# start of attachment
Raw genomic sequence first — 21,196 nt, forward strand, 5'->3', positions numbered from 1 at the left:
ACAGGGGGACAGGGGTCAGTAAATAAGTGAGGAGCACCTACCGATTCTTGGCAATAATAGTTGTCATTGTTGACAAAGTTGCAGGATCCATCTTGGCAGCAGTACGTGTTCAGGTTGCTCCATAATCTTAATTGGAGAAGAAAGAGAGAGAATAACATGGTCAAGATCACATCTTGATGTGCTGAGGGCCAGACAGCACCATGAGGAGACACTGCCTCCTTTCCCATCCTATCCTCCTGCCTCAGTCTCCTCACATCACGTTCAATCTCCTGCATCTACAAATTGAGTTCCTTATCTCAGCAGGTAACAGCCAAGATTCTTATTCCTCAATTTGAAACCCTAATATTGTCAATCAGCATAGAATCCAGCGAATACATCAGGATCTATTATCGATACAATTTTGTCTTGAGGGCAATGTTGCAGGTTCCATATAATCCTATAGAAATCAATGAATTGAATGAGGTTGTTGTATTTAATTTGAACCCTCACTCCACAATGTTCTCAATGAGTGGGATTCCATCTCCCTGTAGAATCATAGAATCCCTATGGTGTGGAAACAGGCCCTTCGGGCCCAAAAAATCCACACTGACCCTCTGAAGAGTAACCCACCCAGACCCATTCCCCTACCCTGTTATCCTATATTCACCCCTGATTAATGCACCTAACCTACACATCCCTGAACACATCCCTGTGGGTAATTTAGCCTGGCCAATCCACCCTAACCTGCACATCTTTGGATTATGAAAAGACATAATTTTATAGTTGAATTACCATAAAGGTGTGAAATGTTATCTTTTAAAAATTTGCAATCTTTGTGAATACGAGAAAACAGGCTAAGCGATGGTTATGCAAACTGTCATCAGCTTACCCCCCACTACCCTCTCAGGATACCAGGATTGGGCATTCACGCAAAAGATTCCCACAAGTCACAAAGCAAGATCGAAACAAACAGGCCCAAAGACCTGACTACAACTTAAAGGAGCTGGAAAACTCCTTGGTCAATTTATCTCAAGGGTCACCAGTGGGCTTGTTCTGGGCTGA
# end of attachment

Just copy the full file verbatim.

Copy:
Raw genomic sequence first — 21,196 nt, forward strand, 5'->3', positions numbered from 1 at the left:
ACAGGGGGACAGGGGTCAGTAAATAAGTGAGGAGCACCTACCGATTCTTGGCAATAATAGTTGTCATTGTTGACAAAGTTGCAGGATCCATCTTGGCAGCAGTACGTGTTCAGGTTGCTCCATAATCTTAATTGGAGAAGAAAGAGAGAGAATAACATGGTCAAGATCACATCTTGATGTGCTGAGGGCCAGACAGCACCATGAGGAGACACTGCCTCCTTTCCCATCCTATCCTCCTGCCTCAGTCTCCTCACATCACGTTCAATCTCCTGCATCTACAAATTGAGTTCCTTATCTCAGCAGGTAACAGCCAAGATTCTTATTCCTCAATTTGAAACCCTAATATTGTCAATCAGCATAGAATCCAGCGAATACATCAGGATCTATTATCGATACAATTTTGTCTTGAGGGCAATGTTGCAGGTTCCATATAATCCTATAGAAATCAATGAATTGAATGAGGTTGTTGTATTTAATTTGAACCCTCACTCCACAATGTTCTCAATGAGTGGGATTCCATCTCCCTGTAGAATCATAGAATCCCTATGGTGTGGAAACAGGCCCTTCGGGCCCAAAAAATCCACACTGACCCTCTGAAGAGTAACCCACCCAGACCCATTCCCCTACCCTGTTATCCTATATTCACCCCTGATTAATGCACCTAACCTACACATCCCTGAACACATCCCTGTGGGTAATTTAGCCTGGCCAATCCACCCTAACCTGCACATCTTTGGATTATGAAAAGACATAATTTTATAGTTGAATTACCATAAAGGTGTGAAATGTTATCTTTTAAAAATTTGCAATCTTTGTGAATACGAGAAAACAGGCTAAGCGATGGTTATGCAAACTGTCATCAGCTTACCCCCCACTACCCTCTCAGGATACCAGGATTGGGCATTCACGCAAAAGATTCCCACAAGTCACAAAGCAAGATCGAAACAAACAGGCCCAAAGACCTGACTACAACTTAAAGGAGCTGGAAAACTCCTTGGTCAATTTATCTCAAGGGTCACCAGTGGGCTTGTTCTGGGCTGA